105. The Hautra relating to the Dadhigharma 644
106. The offering of the Savaniya pasu-purodasa 645
107. The Hautra relating to the offering of the Savaniya pasu-purodasa 645
108. The offering of the Savaniya purodasas 646
109. The Hautra relating to the Offering of the Savaniya purodasas 648
110. The Offering of the Sukra and the Manthin cups 649
111. The Hautra relating to the Offering of the Sukra and the Manthin 652
112. The procedure relating to the goblets of the Hotrakas 652
113. The Hautra relating to the Offering of the Hotrakas’ goblets 654
114. The Savaniya-ida 655
115. The consuming of the Savanamuha Soma 655
116. The Daksinas 658
117. The Marutvatiya Offering 679
118. The Hautra relating to the Marutvatiya Offering 681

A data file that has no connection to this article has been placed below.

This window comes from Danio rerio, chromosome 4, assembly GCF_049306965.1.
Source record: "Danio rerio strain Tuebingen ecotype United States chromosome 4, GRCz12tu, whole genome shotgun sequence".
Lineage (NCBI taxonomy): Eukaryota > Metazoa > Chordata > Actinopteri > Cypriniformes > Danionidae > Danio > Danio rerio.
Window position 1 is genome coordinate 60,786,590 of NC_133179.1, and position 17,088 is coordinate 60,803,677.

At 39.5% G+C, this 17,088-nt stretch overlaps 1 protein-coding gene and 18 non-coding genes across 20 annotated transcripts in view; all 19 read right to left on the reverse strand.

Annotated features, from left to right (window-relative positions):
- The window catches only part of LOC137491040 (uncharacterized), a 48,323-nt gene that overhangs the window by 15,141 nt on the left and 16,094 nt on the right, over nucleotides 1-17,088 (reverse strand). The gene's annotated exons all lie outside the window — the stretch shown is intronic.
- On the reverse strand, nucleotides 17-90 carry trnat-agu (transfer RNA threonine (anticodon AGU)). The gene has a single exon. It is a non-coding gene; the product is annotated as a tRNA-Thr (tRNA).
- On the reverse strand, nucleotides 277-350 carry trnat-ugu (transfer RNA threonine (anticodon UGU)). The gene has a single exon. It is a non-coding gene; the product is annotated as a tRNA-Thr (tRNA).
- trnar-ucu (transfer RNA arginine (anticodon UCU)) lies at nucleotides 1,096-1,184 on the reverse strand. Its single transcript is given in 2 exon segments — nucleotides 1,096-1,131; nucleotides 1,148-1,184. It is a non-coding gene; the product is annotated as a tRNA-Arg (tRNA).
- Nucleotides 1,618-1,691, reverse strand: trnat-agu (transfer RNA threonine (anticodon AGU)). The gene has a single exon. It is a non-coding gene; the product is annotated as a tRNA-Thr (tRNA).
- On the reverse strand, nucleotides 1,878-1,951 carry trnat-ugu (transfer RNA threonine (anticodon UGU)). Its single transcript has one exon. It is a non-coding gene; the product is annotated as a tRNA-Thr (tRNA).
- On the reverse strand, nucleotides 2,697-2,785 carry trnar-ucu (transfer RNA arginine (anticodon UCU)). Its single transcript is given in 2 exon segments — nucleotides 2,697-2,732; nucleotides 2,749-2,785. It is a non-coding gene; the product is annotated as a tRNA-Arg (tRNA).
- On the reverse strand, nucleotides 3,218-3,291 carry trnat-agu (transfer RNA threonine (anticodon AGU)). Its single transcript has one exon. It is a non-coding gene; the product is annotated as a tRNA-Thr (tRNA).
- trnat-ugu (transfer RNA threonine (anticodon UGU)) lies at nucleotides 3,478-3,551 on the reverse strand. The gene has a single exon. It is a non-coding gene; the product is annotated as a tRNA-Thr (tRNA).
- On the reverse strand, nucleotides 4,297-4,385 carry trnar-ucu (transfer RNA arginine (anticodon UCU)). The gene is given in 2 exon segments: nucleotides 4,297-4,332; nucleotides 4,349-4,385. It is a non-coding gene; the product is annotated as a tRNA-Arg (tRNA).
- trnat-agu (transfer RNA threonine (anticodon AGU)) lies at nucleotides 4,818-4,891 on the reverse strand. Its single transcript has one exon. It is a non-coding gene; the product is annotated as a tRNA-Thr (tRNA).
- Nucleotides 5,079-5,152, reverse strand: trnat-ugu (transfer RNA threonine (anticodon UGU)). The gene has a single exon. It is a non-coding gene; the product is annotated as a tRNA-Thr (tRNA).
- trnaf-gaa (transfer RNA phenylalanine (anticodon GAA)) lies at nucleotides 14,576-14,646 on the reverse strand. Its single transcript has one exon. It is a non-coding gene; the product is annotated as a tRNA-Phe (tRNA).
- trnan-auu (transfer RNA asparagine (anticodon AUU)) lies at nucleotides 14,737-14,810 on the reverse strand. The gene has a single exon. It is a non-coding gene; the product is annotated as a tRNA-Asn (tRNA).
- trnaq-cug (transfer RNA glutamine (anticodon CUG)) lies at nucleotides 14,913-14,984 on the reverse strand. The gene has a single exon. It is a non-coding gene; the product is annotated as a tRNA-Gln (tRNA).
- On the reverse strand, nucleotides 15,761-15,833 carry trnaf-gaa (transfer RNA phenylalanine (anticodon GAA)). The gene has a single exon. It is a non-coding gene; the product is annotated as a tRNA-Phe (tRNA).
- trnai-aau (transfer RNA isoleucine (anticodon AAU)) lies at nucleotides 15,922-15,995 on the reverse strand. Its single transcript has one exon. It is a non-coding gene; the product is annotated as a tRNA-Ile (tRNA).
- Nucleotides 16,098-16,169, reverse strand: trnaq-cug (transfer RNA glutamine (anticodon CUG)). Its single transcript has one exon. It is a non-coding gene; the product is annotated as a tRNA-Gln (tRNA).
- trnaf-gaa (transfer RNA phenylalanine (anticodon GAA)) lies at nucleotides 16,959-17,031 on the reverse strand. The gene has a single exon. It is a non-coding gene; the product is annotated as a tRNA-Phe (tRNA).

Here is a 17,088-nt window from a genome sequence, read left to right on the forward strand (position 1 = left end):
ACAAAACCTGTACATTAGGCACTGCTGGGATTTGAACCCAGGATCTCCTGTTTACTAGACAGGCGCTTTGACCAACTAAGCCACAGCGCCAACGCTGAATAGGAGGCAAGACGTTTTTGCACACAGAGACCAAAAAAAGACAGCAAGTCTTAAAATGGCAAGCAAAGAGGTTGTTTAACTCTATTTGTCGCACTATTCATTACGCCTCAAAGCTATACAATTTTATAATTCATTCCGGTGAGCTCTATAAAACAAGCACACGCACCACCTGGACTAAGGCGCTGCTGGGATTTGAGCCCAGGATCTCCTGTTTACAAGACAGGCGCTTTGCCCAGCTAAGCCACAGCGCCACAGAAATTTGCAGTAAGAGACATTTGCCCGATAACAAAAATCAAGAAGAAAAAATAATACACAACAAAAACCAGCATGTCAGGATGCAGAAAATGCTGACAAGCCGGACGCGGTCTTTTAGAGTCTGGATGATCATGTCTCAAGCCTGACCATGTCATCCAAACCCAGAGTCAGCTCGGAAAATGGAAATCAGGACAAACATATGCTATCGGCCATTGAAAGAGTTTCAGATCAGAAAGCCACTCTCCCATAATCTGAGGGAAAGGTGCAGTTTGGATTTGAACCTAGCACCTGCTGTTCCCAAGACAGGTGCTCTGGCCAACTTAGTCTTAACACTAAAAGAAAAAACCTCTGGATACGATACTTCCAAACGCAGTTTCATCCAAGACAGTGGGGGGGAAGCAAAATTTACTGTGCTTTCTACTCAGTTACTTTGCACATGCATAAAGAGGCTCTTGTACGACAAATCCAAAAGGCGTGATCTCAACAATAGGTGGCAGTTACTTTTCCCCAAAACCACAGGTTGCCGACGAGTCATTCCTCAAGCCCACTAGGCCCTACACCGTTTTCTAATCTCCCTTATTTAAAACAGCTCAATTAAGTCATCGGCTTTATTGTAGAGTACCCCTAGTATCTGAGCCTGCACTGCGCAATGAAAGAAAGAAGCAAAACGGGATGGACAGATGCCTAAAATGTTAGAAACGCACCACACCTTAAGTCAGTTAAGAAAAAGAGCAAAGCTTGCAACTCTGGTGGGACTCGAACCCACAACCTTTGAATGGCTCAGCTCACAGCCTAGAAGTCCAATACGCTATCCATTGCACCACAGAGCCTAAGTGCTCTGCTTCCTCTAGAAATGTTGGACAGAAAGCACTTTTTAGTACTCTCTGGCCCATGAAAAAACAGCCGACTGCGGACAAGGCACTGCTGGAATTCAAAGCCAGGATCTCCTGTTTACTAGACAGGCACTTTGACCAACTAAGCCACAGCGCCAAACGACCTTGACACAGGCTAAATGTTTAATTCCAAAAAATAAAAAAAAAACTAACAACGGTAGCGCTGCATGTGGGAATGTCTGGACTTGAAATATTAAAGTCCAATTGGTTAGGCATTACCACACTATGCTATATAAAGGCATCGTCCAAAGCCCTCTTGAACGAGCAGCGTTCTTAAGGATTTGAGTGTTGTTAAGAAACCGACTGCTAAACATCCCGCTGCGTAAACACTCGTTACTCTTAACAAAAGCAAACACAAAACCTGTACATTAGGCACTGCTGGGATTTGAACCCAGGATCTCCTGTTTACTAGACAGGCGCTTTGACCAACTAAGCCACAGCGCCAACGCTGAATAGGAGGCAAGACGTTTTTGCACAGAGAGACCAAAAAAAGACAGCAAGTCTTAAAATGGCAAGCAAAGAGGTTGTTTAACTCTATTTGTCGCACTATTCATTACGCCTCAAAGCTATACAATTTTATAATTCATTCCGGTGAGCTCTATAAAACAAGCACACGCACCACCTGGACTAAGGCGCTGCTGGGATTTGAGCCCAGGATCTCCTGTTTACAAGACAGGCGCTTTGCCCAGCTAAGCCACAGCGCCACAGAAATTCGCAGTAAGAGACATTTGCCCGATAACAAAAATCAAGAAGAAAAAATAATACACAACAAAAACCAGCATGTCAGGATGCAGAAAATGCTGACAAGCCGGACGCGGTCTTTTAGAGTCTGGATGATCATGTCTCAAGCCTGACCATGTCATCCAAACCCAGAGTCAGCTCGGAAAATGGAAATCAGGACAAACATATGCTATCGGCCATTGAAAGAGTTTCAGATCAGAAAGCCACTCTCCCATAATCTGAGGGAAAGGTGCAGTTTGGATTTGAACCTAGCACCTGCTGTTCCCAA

119. The filling in of the third Marutvatiya cup682
120. The Marutvatiya-Sastra 683
121. The Offering of the Marutvatiya cup and the taking up of the Mahendra cup 686
122. The first Prstha-Stotra 690
123. The Niskevalya-Sastra 693
124. The Offering of the Mahendra cup and the taking up of the Aindra cup 698
125. The second Prstha-Stotra 702
126. The Maitravaruna-Sastra 703
127. The Offering of the Aindra cup and the taking up of the Aindra cup 704
128. The third Prstha-Stotra 705
129. The Brahmanacchamsi-Sastra 705
130. The Offering of the Aindra cup and the taking up of (another) Aindra cup 707
131. The fourth Prstha-Stotra 708
132. The Acchavaka-Sastra 708
133. The Offering of the Other Aindra cup 709
The Third Pressing
134. The pressing out of the Rjisa and the Offering of the Aditya cup 710
135. The Hautra relating to the Offering of the Aditya cup 720
136. The taking up of the cups 721
137. The moving out for the Arbhava Pavamana 724
138. The Arbhava Pavamana-Stotra 727